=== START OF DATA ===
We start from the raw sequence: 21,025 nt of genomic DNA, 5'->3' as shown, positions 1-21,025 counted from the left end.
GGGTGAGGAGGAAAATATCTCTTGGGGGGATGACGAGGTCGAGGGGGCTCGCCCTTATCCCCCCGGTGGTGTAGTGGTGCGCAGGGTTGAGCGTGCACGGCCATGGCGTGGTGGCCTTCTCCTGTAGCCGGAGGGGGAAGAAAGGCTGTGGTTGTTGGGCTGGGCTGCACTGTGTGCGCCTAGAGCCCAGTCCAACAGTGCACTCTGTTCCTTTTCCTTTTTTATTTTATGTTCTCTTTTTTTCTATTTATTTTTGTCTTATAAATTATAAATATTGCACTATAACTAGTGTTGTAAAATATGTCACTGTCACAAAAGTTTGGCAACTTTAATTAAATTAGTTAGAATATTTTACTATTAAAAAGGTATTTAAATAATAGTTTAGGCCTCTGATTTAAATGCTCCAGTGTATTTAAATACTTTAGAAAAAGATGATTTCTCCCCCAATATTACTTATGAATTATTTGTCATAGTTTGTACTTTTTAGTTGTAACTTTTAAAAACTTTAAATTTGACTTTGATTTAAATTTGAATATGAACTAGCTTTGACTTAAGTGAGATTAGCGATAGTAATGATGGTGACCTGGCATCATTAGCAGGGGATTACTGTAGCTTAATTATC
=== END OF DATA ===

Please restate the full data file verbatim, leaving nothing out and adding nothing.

We start from the raw sequence: 21,025 nt of genomic DNA, 5'->3' as shown, positions 1-21,025 counted from the left end.
GGGTGAGGAGGAAAATATCTCTTGGGGGGATGACGAGGTCGAGGGGGCTCGCCCTTATCCCCCCGGTGGTGTAGTGGTGCGCAGGGTTGAGCGTGCACGGCCATGGCGTGGTGGCCTTCTCCTGTAGCCGGAGGGGGAAGAAAGGCTGTGGTTGTTGGGCTGGGCTGCACTGTGTGCGCCTAGAGCCCAGTCCAACAGTGCACTCTGTTCCTTTTCCTTTTTTATTTTATGTTCTCTTTTTTTCTATTTATTTTTGTCTTATAAATTATAAATATTGCACTATAACTAGTGTTGTAAAATATGTCACTGTCACAAAAGTTTGGCAACTTTAATTAAATTAGTTAGAATATTTTACTATTAAAAAGGTATTTAAATAATAGTTTAGGCCTCTGATTTAAATGCTCCAGTGTATTTAAATACTTTAGAAAAAGATGATTTCTCCCCCAATATTACTTATGAATTATTTGTCATAGTTTGTACTTTTTAGTTGTAACTTTTAAAAACTTTAAATTTGACTTTGATTTAAATTTGAATATGAACTAGCTTTGACTTAAGTGAGATTAGCGATAGTAATGATGGTGACCTGGCATCATTAGCAGGGGATTACTGTAGCTTAATTATC